Green chemistry's 'race to innovation'

One of the major problems in trying to be a good “green” consumer has been the chemicals used in making so many products. The first hints that this is about to change to “green chemistry” (designing chemicals to be environmentally benign and commercially viable) have arrived. As in many changes validity is established when there is a professor in a noted university who takes up the subject and does research in it. In this case, the example is professor Paul Anastas, at Yale University's Center for Green Chemistry and Green Engineering, but there are others. The concept was announced at a conference where other “green chemistry” argued their case for industry leaders.

Nanotechnology, using molecules to create new or synthetic chemicals and their interactions with other chemicals, has begun to raise fears as to their unknown future reactions. The public’s driver for “Green chemistry” is the desire for environmentally friendly products and producers are driven by more energy-efficient and cost-effective products. Investments are going into water filtration, bioplastics, building materials and biofuels.

Source: New York Times
Date: November 12, 2007
Author: Martin LaMonica




Energy sustainability

Alternativen som inte räddar oss (The alternative that doesn’t save us)

Much has been written in “Signs” about the development of hydrogen and a hydrogen economy. There are positive sides to hydrogen as a “clean” fuel and as a way to break dependence upon “foreign oil”. A new infrastructure, new automobiles and technologies are needed to make it an actuality. At the present time, platinum is being used in hydrogen cells. This is a rare mineral, less common than gold or silver, has to be mined and processed (environmental damage not reported) and is found largely in Africa.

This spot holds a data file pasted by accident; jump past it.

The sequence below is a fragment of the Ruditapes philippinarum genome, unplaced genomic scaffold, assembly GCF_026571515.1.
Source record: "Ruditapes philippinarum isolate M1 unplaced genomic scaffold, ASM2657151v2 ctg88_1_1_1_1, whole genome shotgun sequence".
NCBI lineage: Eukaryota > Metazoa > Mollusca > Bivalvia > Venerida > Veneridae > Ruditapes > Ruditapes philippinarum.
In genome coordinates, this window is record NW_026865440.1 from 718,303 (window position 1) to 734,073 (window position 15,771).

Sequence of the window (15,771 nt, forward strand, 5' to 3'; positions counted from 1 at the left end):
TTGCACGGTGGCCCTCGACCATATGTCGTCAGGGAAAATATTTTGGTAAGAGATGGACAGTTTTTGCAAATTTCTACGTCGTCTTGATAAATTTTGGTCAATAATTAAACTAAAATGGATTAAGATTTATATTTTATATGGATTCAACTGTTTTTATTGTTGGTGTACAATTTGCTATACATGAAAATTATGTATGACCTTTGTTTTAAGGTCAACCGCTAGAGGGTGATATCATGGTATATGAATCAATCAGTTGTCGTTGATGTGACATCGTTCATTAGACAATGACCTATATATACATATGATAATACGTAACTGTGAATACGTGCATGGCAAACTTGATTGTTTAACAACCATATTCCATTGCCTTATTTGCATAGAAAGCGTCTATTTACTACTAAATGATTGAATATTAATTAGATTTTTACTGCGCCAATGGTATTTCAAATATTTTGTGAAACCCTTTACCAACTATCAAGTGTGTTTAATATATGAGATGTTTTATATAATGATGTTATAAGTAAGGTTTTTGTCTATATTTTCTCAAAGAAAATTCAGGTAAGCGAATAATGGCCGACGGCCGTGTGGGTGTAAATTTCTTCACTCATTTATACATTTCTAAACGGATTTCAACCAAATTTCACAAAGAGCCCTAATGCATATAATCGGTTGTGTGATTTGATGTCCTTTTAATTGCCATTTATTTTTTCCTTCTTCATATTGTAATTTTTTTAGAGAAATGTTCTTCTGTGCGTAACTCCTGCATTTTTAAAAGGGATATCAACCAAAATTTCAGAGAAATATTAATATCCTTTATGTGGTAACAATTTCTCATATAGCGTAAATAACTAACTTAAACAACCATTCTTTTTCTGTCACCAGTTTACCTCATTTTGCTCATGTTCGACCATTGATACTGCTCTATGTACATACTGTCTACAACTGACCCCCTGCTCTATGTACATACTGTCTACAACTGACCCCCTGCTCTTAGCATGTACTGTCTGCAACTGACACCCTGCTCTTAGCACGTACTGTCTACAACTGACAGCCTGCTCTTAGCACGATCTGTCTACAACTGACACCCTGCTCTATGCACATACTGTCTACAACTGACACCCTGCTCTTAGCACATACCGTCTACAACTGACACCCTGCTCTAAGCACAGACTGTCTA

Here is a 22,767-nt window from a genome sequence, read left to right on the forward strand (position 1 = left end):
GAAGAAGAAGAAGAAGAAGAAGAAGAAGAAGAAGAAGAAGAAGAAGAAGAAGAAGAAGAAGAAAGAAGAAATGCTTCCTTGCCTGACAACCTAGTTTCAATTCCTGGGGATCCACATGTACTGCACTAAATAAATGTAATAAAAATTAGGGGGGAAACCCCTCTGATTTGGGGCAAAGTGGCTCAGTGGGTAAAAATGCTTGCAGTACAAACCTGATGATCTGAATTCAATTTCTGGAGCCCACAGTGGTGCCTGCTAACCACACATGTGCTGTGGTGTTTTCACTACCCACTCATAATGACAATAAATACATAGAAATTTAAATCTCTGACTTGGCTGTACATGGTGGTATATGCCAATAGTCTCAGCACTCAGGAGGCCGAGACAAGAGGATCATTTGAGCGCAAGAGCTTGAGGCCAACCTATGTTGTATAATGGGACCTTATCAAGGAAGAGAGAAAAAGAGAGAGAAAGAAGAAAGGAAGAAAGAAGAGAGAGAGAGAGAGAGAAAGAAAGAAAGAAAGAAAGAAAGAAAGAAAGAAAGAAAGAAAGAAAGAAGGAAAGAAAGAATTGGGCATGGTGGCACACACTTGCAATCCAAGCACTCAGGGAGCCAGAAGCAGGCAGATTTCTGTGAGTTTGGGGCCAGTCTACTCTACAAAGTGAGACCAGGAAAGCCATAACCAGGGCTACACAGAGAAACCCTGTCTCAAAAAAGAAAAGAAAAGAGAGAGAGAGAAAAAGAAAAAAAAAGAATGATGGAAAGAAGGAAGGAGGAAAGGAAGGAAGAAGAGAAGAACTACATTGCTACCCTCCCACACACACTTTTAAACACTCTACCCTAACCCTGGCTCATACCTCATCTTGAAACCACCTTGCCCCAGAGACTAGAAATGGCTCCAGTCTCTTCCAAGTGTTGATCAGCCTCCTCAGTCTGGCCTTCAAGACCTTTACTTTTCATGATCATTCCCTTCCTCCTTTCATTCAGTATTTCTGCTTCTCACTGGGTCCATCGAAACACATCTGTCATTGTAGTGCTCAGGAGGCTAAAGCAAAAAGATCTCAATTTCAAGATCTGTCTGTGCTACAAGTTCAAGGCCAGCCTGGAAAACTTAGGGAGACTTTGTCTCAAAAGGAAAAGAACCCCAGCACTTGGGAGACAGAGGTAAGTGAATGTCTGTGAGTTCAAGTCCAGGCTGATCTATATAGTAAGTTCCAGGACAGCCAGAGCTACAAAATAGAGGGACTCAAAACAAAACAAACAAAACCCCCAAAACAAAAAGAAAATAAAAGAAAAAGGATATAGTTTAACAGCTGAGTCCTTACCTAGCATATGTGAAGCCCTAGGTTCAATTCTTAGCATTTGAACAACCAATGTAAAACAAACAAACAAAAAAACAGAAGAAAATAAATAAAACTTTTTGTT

Any system dependent upon one rather rare mineral which will come to be desired all over the world is destined to have problems. According to those following hydrogen developments, there is still a lot of research left before a hydrogen system can be universal. Others give the impression that the cars are being produced as concepts and much investment is moving the process along. Wind and sun energy will still be needed as the energy source for hydrogen development.

Source: Miljömagasinet Nr. 45
Date: November 9, 2007
Author: Håkan Larsson



Economy and Migration

Eastern European growth is tempting its workers home

The European Bank for Reconstruction and Development predicts that individuals from Eastern European countries that have immigrated west will be headed home soon. Poland is the first and major example of economic development and growth and others are predicted to follow.

The act of immigration by so many skilled workers created a scarcity and rising wages, combined with a growing economy is enticing back the same workers. They are eager to return home preferring to work in their native land.

Source: Guardian Unlimited
Date: November 8, 2007
Author: Ashley Seager




Sustainability Food vs. Transportation

GLOBAL FOOD CRISIS LOOMS as global warming takes toll

Reports of food shortages, boycotts and rising prices for basic food commodities of wheat, rice, maize and dairy foods are occurring at this time. Riots triggered by food shortages have occurred in West Bengal and Mexico. Any crisis hits the poorest first. Food shortages are threatening the stability of some governments. In richer countries, the problem is exemplified by rising food prices and boycotts.

This dangerous situation is attributed to of a combination of higher oil and higher food prices, increasing world population and extreme weather conditions. Specific policies have exacerbated the problem have been the record breaking price of oil (raising the price of fertilizer), the change in American redirection of grains from use as food to bio-fuel, and increased demand from India and China. The amount of American grain production dedicated last year to ethanol was 20% and another 20% is planned to this year. Since 70% of the total world grain export comes from the USA, many problems have resulted. Feed grain is higher resulting in higher dairy food costs. Other countries like Brazil, India and Africa have jumped upon the bio-fuel production bandwagon speeding up the shortage trend. Other driving trends are declining fish stocks and exhausted and eroded soils.